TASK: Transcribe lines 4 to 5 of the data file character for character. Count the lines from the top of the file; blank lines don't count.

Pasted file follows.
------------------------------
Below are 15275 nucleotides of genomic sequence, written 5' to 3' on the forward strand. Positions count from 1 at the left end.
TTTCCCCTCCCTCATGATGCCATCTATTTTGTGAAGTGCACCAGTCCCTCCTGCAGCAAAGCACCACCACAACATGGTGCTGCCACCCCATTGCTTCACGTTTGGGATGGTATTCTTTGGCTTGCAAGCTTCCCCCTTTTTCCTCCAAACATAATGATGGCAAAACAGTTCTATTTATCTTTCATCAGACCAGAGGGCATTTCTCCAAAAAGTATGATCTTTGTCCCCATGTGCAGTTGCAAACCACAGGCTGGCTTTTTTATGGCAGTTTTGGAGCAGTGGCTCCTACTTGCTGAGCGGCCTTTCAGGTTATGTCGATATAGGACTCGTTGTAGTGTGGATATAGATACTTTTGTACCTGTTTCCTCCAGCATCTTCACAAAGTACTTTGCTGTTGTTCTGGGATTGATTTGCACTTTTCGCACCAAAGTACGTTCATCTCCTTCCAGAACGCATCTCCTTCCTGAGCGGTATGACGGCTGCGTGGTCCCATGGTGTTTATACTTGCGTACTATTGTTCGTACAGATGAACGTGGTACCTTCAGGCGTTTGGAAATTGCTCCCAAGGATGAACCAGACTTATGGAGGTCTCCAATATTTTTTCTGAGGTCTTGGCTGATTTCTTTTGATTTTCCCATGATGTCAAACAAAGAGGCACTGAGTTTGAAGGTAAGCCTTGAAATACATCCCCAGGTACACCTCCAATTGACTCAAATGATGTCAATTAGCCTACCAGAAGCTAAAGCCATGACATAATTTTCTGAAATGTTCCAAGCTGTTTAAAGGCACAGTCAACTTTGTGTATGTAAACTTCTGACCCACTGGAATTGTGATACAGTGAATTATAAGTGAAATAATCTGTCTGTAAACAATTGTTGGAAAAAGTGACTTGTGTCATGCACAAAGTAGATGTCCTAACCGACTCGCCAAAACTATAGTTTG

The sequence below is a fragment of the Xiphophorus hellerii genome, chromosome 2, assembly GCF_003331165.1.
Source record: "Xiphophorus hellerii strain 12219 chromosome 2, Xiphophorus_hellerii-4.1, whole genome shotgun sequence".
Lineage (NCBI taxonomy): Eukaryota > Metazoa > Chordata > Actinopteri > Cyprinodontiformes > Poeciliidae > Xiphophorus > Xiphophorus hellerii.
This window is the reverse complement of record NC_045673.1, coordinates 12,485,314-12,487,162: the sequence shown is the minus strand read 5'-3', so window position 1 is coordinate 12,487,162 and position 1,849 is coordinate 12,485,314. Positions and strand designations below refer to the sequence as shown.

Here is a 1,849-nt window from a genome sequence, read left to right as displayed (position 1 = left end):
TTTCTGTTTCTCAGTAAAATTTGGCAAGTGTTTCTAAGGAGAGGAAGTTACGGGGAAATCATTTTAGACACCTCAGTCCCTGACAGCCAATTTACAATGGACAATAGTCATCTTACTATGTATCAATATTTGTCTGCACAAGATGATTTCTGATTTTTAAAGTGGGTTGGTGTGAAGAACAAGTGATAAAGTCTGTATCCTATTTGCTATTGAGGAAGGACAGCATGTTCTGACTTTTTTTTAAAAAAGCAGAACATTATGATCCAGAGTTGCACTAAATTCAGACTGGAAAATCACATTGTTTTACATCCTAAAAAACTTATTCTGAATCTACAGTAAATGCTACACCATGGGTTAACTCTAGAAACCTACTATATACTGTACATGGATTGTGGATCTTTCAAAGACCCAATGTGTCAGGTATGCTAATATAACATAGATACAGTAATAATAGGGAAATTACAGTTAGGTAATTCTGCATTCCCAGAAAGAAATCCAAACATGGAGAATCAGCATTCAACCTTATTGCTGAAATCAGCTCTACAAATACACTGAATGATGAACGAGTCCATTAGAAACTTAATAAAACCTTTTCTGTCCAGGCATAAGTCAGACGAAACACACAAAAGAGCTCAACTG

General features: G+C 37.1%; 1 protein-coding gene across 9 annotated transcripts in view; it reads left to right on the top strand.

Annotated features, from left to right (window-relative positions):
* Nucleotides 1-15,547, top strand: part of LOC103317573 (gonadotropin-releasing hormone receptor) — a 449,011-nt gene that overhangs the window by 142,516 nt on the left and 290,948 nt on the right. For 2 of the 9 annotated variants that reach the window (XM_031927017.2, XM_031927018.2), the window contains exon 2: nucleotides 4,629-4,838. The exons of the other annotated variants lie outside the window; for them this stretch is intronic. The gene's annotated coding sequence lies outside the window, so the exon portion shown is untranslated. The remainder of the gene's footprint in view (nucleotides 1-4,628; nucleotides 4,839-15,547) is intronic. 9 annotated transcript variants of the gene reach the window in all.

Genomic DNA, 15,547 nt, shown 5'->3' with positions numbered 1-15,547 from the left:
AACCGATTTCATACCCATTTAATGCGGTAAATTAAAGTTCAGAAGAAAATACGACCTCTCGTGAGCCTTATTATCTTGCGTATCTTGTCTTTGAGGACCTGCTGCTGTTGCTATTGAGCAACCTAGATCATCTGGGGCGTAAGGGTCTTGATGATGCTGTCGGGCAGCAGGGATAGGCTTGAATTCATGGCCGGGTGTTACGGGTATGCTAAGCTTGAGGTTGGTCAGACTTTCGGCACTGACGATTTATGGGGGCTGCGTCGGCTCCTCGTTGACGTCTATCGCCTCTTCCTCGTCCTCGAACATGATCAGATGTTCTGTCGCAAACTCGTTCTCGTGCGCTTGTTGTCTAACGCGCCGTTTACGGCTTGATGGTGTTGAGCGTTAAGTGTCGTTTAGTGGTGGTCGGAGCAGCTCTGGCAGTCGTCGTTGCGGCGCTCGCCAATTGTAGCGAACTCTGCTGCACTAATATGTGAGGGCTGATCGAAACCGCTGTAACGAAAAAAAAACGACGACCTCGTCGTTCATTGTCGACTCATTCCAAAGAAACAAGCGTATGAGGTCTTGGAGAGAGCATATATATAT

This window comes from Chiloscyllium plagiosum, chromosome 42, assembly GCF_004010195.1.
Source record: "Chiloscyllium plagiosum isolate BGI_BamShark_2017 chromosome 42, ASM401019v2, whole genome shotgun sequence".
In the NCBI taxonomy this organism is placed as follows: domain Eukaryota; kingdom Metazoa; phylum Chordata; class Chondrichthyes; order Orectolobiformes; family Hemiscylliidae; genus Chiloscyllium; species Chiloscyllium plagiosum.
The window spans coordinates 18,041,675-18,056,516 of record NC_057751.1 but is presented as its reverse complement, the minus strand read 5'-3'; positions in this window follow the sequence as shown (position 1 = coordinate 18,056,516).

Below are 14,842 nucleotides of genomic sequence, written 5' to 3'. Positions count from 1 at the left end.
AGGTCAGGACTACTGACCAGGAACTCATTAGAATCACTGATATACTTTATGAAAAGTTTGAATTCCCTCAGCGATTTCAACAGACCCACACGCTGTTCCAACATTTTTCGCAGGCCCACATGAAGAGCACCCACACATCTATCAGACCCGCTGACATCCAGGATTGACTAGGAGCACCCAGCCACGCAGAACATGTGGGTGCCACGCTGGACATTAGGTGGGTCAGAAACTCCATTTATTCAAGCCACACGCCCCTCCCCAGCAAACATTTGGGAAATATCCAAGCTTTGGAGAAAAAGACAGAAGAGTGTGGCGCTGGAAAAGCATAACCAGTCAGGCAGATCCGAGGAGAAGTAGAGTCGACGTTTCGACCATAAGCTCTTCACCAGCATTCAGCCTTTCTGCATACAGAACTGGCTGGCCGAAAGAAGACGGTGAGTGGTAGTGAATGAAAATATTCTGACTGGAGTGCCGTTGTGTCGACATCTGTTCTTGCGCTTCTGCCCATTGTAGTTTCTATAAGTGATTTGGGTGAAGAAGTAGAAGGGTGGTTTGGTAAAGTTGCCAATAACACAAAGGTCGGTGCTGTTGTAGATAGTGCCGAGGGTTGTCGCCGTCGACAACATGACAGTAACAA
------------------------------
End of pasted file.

Source record: "Xiphophorus hellerii strain 12219 chromosome 2, Xiphophorus_hellerii-4.1, whole genome shotgun sequence".
Lineage (NCBI taxonomy): Eukaryota > Metazoa > Chordata > Actinopteri > Cyprinodontiformes > Poeciliidae > Xiphophorus > Xiphophorus hellerii.